Six trends sweeping through Middle East's insurance industry

05 August 2021 7 min. read

Global accounting and consulting giant KPMG has released the latest edition of its ‘Future of Insurance’ report for the Middle East. The report outlines major trends that are sweeping through the industry – a round-up of the six main game changing developments identified. 

1. Digital first, digital now

Customer-led digitization: Covid-19 is accelerating the digitization of business and operating models across the front, middle and back office.

Modern technology infrastructure is critical in order to serve customers and enable employee productivity. Robust cybersecurity and fraud protection is required as risks rise. 

Accelerated digital transformation: the significant gap between customer expectations and insurer’s abilities is driving insurers to connect their front, middle and back offices. Those who move the fastest will reap the competitive advantage.

Customer-first thinking; direct-to-consumer sales will require significant and rapid upgrades particularly in many parts of personal insurance. Brokers/agents need to be integrated at each step through digital interactions and interfaces. 

Data: movement must be seamless and protected through the different gates. Use of internal and external data becomes commonplace (e.g. underwriting).

Technology and infrastructure upgrades: mass movement to modernizing technologies, cloud services and decommissioning legacy systems. 

Claims automation: early focus for digitization – anything that can be digitized will be; from first notice of loss/claims submission through to ultimate payment of claims including all interim steps. 

Finance will be a strong business partner and play a key role, enabling operations through deep analytics and predictive capabilities.

Commenting on the digitization trend, Khalil Al Sedais, Riyadh Managing Partner at KPMG in Saudi Arabia said: “Insurers have historically lagged other sectors in their digitization efforts – the pandemic seemed to have brought fundamental change to that. We believe that investing in capabilities to jump on the digitalization bandwagon will pay long-term dividends for the insurance industry.”

2. The new reality workforce 

Building a versatile and adaptable workforce. There will be divergence of workers into essential and non-essential employees, unprecedented unemployment and office closures. As a consequence, the needs of frontline and knowledge workers must be balanced, and companies need to consider new archetypes combining technology and a flexible workforce.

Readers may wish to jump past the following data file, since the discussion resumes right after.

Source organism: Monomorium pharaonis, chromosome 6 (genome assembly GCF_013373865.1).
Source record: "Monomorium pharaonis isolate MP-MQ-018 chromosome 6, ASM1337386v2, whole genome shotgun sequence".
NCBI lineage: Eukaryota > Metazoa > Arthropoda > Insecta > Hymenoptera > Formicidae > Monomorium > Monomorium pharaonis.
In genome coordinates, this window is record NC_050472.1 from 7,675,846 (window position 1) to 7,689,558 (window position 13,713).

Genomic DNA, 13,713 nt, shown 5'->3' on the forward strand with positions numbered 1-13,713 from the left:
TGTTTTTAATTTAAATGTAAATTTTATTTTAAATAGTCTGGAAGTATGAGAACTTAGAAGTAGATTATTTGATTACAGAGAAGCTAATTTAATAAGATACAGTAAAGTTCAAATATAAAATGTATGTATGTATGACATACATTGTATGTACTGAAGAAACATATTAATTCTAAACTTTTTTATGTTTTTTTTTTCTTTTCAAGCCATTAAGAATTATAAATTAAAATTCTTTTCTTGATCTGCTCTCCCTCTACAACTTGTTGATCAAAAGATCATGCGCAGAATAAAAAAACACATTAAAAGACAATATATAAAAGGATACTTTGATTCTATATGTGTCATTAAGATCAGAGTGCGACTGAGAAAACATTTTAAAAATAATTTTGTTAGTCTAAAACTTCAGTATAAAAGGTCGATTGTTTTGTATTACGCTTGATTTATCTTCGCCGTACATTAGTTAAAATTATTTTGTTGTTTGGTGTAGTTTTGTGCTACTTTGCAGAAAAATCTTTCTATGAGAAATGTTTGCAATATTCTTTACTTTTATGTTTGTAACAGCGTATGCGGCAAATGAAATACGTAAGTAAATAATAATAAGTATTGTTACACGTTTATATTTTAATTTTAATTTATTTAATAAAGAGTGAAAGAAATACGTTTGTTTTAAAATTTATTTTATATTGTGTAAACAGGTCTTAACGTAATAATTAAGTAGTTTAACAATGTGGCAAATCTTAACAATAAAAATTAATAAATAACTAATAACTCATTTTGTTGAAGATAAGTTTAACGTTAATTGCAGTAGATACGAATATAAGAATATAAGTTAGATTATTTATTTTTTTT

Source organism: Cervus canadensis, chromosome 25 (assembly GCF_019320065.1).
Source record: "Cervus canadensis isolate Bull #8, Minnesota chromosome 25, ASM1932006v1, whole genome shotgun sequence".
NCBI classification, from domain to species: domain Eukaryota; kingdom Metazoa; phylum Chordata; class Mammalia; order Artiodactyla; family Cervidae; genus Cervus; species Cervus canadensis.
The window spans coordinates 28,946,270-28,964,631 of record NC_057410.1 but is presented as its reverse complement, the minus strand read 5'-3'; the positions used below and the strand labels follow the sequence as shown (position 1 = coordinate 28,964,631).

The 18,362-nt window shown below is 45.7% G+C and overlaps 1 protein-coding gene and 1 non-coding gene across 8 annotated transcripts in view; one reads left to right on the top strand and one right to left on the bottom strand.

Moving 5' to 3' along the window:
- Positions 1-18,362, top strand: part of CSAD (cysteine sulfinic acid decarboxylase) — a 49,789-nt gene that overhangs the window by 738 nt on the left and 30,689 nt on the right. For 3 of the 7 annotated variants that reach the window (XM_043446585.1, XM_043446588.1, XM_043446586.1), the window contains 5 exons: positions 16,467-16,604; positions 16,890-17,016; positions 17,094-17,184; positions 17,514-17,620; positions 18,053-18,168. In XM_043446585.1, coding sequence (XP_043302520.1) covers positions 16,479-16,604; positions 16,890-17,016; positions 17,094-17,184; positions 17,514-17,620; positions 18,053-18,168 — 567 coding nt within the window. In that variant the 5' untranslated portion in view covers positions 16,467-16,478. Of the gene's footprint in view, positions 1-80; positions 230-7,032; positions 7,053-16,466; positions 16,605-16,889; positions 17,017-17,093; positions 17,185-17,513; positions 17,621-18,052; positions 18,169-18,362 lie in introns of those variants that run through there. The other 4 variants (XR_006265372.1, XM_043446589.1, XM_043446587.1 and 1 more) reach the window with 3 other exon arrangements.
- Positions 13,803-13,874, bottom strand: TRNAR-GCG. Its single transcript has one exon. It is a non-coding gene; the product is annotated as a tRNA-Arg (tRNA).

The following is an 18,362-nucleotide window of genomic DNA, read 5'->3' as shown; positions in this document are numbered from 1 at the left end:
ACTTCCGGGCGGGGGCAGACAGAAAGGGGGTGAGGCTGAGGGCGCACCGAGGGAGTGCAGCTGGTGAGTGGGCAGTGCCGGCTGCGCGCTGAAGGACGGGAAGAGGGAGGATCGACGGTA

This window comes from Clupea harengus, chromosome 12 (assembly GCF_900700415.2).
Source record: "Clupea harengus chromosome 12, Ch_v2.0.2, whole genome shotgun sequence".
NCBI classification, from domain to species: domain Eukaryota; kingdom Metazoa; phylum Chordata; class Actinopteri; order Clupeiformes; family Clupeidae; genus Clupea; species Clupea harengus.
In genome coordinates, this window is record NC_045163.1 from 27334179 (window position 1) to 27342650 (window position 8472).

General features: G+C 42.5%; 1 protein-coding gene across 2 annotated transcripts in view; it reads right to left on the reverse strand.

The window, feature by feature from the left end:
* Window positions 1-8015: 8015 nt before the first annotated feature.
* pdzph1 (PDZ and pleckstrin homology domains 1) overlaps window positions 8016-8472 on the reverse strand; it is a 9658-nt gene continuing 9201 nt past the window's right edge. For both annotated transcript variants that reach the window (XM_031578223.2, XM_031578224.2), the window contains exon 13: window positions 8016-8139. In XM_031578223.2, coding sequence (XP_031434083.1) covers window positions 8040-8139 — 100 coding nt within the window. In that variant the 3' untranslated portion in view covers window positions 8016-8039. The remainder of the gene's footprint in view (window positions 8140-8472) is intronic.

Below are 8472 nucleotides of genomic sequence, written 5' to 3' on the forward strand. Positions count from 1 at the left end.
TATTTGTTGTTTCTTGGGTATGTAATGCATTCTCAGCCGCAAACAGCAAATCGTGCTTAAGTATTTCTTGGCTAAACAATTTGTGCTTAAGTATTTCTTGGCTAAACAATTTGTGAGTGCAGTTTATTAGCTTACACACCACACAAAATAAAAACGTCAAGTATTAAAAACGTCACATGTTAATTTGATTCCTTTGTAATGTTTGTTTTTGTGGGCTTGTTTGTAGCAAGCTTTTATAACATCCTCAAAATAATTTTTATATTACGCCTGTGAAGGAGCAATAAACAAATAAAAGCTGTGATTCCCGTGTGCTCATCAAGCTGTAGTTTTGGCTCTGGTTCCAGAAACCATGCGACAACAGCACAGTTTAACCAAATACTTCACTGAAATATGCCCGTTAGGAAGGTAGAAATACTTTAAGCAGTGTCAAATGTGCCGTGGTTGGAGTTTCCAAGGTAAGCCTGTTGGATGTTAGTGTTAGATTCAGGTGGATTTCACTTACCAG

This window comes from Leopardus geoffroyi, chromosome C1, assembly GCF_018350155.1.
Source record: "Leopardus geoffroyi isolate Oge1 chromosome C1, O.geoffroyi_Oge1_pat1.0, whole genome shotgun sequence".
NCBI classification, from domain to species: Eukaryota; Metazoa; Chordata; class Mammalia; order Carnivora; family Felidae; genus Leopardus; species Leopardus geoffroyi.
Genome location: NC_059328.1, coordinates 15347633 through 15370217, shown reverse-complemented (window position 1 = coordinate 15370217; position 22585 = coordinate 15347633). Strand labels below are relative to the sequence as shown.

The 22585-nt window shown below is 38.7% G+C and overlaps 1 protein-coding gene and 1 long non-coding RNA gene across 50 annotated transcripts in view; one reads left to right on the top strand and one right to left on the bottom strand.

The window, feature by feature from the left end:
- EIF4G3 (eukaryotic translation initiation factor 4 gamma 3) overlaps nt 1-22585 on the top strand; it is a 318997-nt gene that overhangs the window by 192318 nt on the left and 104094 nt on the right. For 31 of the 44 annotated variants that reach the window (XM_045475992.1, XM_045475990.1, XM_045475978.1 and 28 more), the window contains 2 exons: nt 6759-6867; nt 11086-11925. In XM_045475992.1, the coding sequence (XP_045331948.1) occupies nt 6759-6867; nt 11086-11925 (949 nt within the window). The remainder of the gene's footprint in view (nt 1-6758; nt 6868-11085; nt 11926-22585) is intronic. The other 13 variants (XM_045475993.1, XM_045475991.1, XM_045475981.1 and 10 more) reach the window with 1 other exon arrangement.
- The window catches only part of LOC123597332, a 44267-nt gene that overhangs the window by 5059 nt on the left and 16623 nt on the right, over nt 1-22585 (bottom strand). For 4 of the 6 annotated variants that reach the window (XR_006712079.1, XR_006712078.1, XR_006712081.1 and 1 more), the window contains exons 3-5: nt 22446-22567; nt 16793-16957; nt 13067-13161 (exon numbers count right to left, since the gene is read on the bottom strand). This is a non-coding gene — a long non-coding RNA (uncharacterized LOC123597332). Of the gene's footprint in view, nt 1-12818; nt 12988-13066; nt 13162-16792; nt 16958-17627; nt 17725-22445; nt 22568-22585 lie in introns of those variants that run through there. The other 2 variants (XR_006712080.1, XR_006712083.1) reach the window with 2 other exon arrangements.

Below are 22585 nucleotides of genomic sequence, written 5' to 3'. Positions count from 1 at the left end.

Remote working becomes more permanent, which brings its own challenges to infrastructure, risks (cyber, privacy, ergonomics at home), productivity, and training/skills. 

Access to talent, with significant opportunities to acquire new talent (e.g. digital, technology and data) to upskill the workforce as organizations will be less reliant on location. 

The automation of the workforce will be accelerated, as claims handling, contact centers will be reimagined as more automation is introduced and customers are more comfortable with digital interactions.

3. Ambidextrous business models 

Playing across physical, virtual and digital. Insurance organizations need to navigate a rapidly changing workforce, customer behaviors and business environments. Insurers switched from an in-person environment to a virtual model overnight and it’s likely that they will continue to oscillate between the two. New core competencies of insurers now include being able to have a rapid response to an uncertain environment.

Cost, continuity and resiliency: continued strain on operations and the associated costs are forcing a fresh look at operations across-the-board. Continuity and resiliency rating models becomes a core component of transformation efforts.

AI and automation will drive the change and re-thinking of operating models on an end-to-end basis.